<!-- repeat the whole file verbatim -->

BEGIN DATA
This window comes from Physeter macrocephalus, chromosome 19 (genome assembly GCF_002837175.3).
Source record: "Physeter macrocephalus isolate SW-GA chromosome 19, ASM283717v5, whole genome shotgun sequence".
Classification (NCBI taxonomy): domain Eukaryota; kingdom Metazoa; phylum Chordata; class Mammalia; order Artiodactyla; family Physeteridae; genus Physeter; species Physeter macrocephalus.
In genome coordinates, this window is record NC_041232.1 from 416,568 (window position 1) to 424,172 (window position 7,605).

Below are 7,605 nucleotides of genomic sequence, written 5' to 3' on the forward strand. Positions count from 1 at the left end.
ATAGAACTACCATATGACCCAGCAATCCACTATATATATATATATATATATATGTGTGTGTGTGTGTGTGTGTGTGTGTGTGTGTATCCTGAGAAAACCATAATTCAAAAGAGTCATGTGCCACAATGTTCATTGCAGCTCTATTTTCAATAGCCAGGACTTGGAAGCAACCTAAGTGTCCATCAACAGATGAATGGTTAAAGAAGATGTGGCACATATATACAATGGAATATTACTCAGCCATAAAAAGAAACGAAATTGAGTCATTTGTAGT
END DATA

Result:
This window comes from Physeter macrocephalus, chromosome 19 (genome assembly GCF_002837175.3).
Source record: "Physeter macrocephalus isolate SW-GA chromosome 19, ASM283717v5, whole genome shotgun sequence".
Classification (NCBI taxonomy): domain Eukaryota; kingdom Metazoa; phylum Chordata; class Mammalia; order Artiodactyla; family Physeteridae; genus Physeter; species Physeter macrocephalus.
In genome coordinates, this window is record NC_041232.1 from 416,568 (window position 1) to 424,172 (window position 7,605).

Below are 7,605 nucleotides of genomic sequence, written 5' to 3' on the forward strand. Positions count from 1 at the left end.
ATAGAACTACCATATGACCCAGCAATCCACTATATATATATATATATATATATGTGTGTGTGTGTGTGTGTGTGTGTGTGTGTGTATCCTGAGAAAACCATAATTCAAAAGAGTCATGTGCCACAATGTTCATTGCAGCTCTATTTTCAATAGCCAGGACTTGGAAGCAACCTAAGTGTCCATCAACAGATGAATGGTTAAAGAAGATGTGGCACATATATACAATGGAATATTACTCAGCCATAAAAAGAAACGAAATTGAGTCATTTGTAGT